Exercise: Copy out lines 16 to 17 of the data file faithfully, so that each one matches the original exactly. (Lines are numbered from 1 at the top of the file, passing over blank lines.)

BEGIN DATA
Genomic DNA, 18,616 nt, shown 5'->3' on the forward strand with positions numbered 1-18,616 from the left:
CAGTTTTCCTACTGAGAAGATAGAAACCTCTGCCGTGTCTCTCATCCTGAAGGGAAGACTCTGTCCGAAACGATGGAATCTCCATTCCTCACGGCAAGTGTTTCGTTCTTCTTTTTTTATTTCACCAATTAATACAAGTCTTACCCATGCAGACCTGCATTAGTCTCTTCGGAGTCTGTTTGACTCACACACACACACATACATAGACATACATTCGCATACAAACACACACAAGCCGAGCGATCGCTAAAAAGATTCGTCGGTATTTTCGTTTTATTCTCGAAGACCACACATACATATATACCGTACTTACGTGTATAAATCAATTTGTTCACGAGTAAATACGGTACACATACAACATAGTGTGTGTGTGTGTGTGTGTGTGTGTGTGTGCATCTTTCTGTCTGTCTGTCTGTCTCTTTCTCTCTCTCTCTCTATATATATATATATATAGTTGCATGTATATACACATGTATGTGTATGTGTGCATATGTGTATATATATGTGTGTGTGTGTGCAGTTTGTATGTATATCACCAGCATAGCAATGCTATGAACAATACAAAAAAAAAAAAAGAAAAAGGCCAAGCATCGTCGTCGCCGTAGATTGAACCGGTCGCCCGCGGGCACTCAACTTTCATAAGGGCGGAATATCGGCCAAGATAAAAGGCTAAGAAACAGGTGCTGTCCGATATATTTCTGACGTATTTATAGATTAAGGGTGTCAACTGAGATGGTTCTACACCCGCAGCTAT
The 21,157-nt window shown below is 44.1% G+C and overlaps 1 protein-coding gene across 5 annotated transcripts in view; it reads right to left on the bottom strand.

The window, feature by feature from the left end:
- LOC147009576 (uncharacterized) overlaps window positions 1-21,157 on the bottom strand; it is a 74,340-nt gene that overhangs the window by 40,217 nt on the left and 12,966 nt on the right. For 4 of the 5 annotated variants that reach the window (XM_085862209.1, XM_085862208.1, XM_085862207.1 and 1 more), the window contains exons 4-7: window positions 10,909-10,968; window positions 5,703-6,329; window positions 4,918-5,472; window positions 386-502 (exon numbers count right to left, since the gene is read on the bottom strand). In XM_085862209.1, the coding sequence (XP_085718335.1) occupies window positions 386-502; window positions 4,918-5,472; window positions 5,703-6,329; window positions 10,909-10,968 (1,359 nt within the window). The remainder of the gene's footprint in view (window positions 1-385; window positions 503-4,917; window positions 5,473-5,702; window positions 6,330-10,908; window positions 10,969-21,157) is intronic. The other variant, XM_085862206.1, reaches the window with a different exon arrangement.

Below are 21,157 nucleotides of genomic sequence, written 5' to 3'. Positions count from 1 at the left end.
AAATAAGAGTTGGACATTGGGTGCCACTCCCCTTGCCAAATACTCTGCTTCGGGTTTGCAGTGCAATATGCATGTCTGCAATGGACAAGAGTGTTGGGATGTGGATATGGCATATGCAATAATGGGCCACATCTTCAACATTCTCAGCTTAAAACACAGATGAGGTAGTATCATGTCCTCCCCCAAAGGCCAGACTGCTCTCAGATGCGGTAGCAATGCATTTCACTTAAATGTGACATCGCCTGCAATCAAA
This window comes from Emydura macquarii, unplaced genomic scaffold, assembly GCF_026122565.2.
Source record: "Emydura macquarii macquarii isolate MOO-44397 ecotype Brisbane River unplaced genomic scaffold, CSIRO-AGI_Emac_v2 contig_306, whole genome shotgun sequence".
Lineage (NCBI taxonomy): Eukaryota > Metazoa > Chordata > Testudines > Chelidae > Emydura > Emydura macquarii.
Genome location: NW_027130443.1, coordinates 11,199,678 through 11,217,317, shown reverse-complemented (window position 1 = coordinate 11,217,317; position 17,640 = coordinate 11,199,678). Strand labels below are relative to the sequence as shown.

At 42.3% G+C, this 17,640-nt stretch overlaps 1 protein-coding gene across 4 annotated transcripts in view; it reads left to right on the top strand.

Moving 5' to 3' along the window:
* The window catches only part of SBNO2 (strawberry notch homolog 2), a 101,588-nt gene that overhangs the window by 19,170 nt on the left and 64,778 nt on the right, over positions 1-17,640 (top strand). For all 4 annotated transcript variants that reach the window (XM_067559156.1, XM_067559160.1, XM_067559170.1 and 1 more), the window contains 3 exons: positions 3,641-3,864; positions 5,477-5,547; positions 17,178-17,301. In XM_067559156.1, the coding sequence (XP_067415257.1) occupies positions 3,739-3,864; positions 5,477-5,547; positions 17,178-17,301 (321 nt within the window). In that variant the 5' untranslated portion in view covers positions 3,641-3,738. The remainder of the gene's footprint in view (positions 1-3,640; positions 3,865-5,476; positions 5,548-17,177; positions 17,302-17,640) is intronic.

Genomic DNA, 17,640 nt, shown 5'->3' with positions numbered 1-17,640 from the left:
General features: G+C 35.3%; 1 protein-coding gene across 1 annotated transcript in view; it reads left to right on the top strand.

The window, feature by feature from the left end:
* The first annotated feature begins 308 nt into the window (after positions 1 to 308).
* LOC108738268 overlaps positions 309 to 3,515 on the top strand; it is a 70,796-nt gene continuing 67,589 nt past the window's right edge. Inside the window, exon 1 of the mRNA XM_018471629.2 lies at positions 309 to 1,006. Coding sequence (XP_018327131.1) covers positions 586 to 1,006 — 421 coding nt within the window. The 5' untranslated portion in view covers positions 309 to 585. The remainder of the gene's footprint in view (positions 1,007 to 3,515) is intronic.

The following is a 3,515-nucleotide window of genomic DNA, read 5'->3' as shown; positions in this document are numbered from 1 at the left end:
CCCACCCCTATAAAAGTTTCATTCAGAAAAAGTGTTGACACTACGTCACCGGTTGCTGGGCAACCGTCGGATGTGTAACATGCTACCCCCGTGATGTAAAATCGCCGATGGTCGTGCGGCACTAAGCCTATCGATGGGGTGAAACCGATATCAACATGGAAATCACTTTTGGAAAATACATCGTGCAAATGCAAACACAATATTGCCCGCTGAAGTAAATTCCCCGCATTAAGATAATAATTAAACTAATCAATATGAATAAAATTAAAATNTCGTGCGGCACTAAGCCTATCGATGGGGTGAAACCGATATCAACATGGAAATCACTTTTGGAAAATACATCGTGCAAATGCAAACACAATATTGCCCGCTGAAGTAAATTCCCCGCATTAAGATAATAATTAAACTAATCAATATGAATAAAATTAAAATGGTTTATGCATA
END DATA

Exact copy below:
General features: G+C 35.3%; 1 protein-coding gene across 1 annotated transcript in view; it reads left to right on the top strand.

The window, feature by feature from the left end: